Besides tires, bumpers, and undercarriage protection, the most important modification you may consider for your off-road truck is a suspension mod. There are a lot of different types of suspension systems available, each of which has its own pros and cons for off-roading. Choosing the right one depends on what you like to do with your truck and which suspension can help you do it best.
Solid Axle Suspensions
Solid axle suspensions are some of the oldest suspension configurations still in use today for off-road trucks. They consist of a single, solid, unjointed axle that is supported with either a leaf spring system or a 4-link system.
^^^^Leaf Spring Systems - Leaf springs are suspension springs made by laying multiple layers of spring steel together. The stack of spring leafs are mounted to the frame and the axle is mounted to the leaf springs. Leaf spring suspensions are very rugged and durable and can function well under high loads. They can also be modified to add lift to trucks needing ground clearance. The main drawback with leaf spring systems is they cannot be fine-tuned in the way same way that other systems can be. Adjustment is limited to how the leafs can be configured.
^^^^4-Link Systems - A 4-link suspension is a solid axle system that uses coil springs instead of leaf springs. This setup consists of 4 extension support arms (two on each end of the axle) that bolt from the axle to the truck frame. 4-link suspension provides important stability for solid axles, restricting backward and forward axle motion based on the way it is tuned. Yet the axle can still move freely up and down. The link arms can be adjusted for length and angle to fine tune the suspension depending on what type of terrain the off-roader will be driven over. The downside to 4-link suspensions is they do not corner well. They are popular for high-speed desert racing since the suspension is quick to respond to keeping the tires on the ground.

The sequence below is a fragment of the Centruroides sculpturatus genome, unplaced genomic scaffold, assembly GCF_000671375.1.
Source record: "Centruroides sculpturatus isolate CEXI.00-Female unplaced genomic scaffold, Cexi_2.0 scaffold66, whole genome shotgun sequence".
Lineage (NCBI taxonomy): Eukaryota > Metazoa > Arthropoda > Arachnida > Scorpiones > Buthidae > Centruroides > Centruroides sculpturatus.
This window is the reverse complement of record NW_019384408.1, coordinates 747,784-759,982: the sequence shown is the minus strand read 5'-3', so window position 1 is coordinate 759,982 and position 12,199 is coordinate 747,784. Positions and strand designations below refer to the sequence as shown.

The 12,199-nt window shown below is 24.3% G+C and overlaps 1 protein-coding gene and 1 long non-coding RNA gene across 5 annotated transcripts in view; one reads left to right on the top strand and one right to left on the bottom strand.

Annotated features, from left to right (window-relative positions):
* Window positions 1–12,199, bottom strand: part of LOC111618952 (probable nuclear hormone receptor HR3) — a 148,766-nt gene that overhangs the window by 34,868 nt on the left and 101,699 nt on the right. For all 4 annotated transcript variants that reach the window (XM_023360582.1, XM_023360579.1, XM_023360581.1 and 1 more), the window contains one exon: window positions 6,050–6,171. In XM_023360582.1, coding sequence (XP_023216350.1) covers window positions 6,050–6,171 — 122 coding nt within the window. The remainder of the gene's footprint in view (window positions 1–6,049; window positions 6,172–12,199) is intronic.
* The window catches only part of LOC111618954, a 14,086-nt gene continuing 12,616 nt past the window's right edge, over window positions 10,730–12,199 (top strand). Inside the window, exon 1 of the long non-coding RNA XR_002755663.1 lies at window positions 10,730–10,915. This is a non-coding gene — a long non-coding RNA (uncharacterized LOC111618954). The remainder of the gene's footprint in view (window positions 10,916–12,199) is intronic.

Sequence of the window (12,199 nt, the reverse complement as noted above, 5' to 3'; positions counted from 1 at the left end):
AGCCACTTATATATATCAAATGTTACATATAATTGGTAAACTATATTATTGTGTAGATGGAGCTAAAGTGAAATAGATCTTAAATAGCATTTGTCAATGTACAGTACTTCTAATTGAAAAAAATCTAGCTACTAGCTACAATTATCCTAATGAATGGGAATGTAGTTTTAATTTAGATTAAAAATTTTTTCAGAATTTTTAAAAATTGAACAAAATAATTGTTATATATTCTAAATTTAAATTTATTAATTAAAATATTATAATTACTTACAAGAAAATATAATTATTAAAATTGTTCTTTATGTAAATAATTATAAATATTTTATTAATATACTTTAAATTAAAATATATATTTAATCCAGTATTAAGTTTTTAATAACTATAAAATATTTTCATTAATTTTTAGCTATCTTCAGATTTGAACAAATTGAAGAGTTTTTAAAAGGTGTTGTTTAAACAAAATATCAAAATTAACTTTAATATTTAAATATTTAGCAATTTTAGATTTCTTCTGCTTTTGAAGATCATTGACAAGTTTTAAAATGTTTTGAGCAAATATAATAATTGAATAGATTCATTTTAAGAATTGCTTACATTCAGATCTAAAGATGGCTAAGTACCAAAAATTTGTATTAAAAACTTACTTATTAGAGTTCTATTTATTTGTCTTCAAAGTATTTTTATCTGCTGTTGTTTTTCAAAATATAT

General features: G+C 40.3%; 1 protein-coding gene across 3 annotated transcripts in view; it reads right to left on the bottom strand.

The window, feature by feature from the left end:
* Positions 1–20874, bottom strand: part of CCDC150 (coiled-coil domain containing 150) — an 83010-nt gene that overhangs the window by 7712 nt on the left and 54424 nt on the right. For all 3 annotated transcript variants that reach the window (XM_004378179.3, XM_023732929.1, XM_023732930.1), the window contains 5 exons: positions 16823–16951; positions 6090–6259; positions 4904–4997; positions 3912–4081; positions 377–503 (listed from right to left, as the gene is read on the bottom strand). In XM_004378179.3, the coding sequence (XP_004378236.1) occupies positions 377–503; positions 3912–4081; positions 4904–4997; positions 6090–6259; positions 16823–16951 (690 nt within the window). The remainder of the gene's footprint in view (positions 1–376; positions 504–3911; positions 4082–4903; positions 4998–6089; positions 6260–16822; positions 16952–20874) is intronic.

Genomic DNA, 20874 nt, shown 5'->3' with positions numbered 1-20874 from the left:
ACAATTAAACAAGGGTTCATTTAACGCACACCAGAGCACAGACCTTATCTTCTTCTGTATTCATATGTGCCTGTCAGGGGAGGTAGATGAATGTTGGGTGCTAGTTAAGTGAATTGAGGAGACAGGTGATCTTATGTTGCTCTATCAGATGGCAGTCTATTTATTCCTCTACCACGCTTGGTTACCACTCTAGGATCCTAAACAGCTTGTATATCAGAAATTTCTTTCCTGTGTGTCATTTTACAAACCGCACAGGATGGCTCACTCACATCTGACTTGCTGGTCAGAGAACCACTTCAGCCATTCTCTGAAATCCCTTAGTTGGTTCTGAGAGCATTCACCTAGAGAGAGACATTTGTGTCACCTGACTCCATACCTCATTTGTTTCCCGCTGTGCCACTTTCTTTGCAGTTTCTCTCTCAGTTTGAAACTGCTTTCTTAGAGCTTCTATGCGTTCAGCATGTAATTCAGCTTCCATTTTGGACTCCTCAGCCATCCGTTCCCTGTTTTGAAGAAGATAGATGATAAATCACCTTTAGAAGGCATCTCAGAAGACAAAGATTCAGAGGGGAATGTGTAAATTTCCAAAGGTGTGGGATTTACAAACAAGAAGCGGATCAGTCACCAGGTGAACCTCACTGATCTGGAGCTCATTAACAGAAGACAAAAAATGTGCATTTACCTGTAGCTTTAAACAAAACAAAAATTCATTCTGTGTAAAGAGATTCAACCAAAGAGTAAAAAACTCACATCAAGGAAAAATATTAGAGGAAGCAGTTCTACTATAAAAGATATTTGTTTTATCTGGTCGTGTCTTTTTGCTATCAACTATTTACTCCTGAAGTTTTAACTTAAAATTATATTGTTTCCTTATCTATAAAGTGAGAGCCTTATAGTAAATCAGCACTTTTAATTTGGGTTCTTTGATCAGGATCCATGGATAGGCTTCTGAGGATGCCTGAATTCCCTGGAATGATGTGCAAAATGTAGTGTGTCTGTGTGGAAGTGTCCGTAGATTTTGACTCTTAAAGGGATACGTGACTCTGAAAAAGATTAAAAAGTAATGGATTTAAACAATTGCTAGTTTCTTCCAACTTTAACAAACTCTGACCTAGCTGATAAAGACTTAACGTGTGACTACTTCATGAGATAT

Twin Beam Systems
Although they are not a true independent suspension, twin beam suspensions are a midpoint between independent and solid axle systems. It is something you may want to consider for your off-roading truck. They consist of two solid axles, each of which is mounted to the wheel on one end and the frame on the other end using a pivoting mount. The axles are supported by coil springs and can be length-adjusted to increase clearance and wheel travel as required.
Twin beam suspensions are designed to reduce bump steer and suitable for many types of terrain. They are another favorite of desert racers due to the amount of wheel clearance possible. They can cause unstable wheel camber as well as uneven tire wear.
Double Wishbone Systems
Double wishbone suspensions, also called A-arm suspensions, are true independent systems consisting of two control arms that extend from each wheel to join together in the middle into a steering knuckle. Supported by various types of coil springs, double wishbone suspensions allow each wheel to move independently over uneven terrain. The A-arms keep the wheel parallel as the suspension works, keeping the steering more accurate regardless of how the suspension is compressed.
There is a wide variety of coil springs, torsion bars, and other accessories available for use with these systems to add lift and improve performance for off-road use. When a vehicle is modified using this suspension system, highway performance is affected. So you should only consider this type for use with a dedicated off-road truck.
Although every suspension achieves the same basic function, the differences in design make them more or less suitable for various off-roading activities. To get the most from your truck or Jeep, whether you are looking for wheel travel, ground clearance, or a combination of the two, consider what activities you enjoy and what capabilities your truck needs. The right suspension, along with the right tires and important upgrades like the right truck bumpers, can give you the traction performance you need to succeed!